The first wave of the massive Pacific storm that had municipalities across California worried about how they would fare has passed.
And the City of Lathrop has weathered the storm better than expected.
According to Mayor Sonny Dhaliwal, only minor street flooding and some small puddles forming came as the result of the first portion of the storm that prompted the city to issue warnings to residents about what to do in the event of a disaster and where to get emergency information if things took a turn for the worst.
“The city’s departments have worked very well together to inform residents – our police, fire, public works and parks and recreation departments,” Dhaliwal said. “Everybody was sure that they would be prepared for any eventualities, but so far things are going well and I’m happy with the preparation that we’ve done as a community to keep our residents safe.
“The city has taken a very proactive approach to ensure safety.”
The last time a major storm front of this magnitude rolled across Northern California, it ultimately led to the flooding of 1997 – a series of breaches along the San Joaquin River that put farmland that are now new homes as much as 8-feet under water for an extended period.
But the circumstances surrounding the two storms are starkly different than they were 20 years ago. With California in the middle of its worst drought on record, water experts and managers have far more storage capacity to prepare for the storm than they did in 1997. Before the first raindrops fell when the system rolled in, New Melones Reservoir – the largest storage basin on the Stanislaus River – was only 27 percent full. Friant Dam at Millerton Lake – the closest dam on the San Joaquin River – was only at 72 percent capacity.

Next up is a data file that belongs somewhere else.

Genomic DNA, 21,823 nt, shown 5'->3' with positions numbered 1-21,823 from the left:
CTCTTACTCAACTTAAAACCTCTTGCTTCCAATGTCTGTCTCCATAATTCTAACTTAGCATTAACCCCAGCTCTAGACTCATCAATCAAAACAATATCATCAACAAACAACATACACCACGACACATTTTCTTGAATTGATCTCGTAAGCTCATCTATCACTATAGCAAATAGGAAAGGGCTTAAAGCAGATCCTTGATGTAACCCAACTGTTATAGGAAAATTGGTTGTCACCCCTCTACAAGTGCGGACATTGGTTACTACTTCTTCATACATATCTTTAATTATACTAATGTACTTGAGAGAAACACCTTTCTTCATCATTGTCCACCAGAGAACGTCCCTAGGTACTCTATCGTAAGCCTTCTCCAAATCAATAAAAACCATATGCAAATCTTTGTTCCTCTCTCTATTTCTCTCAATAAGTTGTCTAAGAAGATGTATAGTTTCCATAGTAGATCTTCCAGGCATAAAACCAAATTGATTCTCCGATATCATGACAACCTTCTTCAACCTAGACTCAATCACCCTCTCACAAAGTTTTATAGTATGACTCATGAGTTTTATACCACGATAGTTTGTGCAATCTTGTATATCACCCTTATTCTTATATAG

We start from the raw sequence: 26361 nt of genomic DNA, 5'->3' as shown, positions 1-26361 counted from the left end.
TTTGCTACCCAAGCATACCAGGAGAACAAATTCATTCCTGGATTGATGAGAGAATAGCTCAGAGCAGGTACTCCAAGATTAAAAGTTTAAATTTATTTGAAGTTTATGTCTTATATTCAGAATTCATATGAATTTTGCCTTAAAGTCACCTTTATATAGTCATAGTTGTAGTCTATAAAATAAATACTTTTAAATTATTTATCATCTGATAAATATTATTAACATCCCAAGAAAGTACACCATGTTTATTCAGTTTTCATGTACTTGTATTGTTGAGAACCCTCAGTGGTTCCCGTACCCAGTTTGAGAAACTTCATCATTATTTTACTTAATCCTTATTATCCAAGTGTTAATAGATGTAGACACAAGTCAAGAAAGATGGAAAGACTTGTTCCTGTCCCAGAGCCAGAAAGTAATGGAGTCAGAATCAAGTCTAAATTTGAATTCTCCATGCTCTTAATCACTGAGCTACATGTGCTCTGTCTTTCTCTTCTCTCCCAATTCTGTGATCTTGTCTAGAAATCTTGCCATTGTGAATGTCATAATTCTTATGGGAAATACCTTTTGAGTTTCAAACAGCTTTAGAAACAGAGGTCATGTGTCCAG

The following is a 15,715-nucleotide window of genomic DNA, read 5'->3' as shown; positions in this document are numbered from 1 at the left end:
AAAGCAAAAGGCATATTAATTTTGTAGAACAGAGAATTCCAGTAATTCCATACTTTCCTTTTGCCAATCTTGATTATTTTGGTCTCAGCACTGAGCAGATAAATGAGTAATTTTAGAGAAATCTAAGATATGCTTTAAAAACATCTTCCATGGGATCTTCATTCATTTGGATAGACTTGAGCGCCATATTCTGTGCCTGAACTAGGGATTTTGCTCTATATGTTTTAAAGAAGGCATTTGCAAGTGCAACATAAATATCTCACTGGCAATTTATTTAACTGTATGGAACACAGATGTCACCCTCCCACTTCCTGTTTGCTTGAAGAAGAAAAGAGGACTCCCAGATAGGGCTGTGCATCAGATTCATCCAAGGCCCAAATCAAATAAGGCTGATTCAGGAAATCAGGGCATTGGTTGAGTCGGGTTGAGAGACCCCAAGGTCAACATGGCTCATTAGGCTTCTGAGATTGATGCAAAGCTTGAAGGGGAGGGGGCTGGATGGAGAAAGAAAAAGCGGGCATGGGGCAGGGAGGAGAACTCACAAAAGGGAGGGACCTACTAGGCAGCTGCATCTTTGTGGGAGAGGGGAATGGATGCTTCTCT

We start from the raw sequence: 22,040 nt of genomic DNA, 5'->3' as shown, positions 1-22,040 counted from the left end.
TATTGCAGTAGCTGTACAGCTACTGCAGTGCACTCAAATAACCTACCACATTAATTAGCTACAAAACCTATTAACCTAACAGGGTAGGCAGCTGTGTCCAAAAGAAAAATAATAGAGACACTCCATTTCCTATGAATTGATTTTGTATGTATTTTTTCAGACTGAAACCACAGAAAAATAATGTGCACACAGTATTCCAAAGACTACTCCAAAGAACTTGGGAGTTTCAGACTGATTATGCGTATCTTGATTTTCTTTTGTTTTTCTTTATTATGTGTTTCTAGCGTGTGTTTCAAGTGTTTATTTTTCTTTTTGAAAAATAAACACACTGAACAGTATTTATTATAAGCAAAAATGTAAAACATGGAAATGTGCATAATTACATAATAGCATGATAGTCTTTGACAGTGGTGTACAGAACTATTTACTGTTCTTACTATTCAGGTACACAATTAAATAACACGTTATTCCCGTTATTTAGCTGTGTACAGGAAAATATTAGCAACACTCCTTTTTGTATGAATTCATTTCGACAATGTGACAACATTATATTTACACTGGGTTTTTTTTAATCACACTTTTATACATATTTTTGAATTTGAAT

The land south of the San Joaquin River at Stewart Tract, which is now home to the River Islands subdivision, is now protected by massive super levees that are certified withstand a 300-year flood.
And if the financial aspects of the SB5 compliance that the City of Lathrop is currently working to organize can be put together, the levees within Reclamation District 17 – which protect Lathrop as well as portion of rural Manteca – will be certified to withstand a 200-year flood. That piece of legislations was introduced in the wake of the widespread flooding of two decades ago, and because of the high price tag, still hasn’t come to fruition in many parts of the State of California.
Even though the first part of the storm didn’t do any damage, Dhaliwal said that the city will remain vigilant in monitoring conditions and staying up to date with the most current information to protect residents.
A 24-hour sand bag station is still available at the city’s old corporation yard on 7th Street for residents who wish to go fill up sand bags to protect their homes.
To contact reporter Jason Campbell email email@example.com or call 209.249.3544.